SCENARIO 4: Employer D was not subject to any governmental orders limiting commerce, travel, or group meetings due to COVID-19 at any time. During 2020 and 2021, Employer D could not obtain critical goods from Supplier 4. However, Employer D was able to obtain the goods from an alternate supplier. The critical goods from the alternate supplier cost 35% more than those from Supplier 4. Employer D could continue to operate its trade or business even though it was not as profitable as in 2019.
CONCLUSION SCENARIO 4: Employer D does not meet the definition of an eligible employer under section III.D., Q/A-12 of Notice 2021-20 because Employer D could continue to operate its trade or business. Employer D was not prevented from operating its trade or business at any point during 2020 or 2021. Incurring a higher cost for critical goods does not result in a full or partial suspension of operations.
SCENARIO 5: Employer E operates a large retail business selling a wide variety of products. Employer E was not subject to any governmental orders limiting commerce, travel, or group meetings due to COVID-19 in 2021. Due to various supply chain disruptions, Employer E was not able to stock a limited number of products and was forced to raise prices on other products that were in limited supply. However, at no time did the product shortage prevent Employer E from continuing to fully operate as a retail business during 2021.
CONCLUSION SCENARIO 5: Employer E does not meet the definition of an eligible employer under section III.D., Q/A-12 of Notice 2021-20 during calendar year 2021 because Employer E cannot demonstrate that a governmental order applicable to a supplier of critical goods or materials caused the supplier to suspend operations and that Employer E was unable to obtain critical goods and materials causing a full or partial suspension of Employer E’s business operations. At all points during 2021, Employer E was able to operate its retail business. While a limited number of products were not available, Employer E was still able to offer a wide variety of products to its customers and Employer E was not forced to partially suspend operations.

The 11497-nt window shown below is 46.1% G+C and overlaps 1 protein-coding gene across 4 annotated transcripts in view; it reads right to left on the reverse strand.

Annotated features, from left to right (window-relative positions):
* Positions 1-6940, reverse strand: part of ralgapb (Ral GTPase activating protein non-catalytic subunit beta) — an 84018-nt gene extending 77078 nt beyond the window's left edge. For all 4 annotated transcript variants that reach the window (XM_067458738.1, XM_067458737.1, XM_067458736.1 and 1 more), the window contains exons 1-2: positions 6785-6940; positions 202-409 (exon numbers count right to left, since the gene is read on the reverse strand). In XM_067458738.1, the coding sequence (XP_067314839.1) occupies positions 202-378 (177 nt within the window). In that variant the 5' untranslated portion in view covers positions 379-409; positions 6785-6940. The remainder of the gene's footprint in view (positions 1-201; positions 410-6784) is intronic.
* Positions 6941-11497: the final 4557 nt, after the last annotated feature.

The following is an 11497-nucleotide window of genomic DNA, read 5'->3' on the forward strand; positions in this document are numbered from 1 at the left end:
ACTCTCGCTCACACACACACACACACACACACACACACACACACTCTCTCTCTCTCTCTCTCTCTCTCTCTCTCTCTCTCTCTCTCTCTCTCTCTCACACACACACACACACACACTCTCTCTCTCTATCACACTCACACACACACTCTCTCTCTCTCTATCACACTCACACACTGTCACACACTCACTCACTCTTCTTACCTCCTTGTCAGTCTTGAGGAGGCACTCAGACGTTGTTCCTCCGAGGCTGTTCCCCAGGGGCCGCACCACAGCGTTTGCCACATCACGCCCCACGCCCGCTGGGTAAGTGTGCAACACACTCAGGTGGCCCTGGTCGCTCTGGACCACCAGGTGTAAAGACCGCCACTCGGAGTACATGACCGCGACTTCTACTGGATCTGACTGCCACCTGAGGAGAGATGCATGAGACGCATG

Comments – Don’t forget that the wages/health insurance expenses must be reduced on the income tax return by the credit amount FOR THE YEAR these expenses were incurred. AND don’t forget IRS has previously stated a tax professional can rely on another preparer’s work, but not blindly. In other words, the tax professional must reasonably know the tax rules and feel comfortable that the other preparer properly followed them. Therefore, it is not acceptable to amend the income tax return unless the tax profession feels comfortable that the business was properly eligible for the ERC and that the ERC was properly calculated.
Chief Counsel Memorandum AM-2023-005.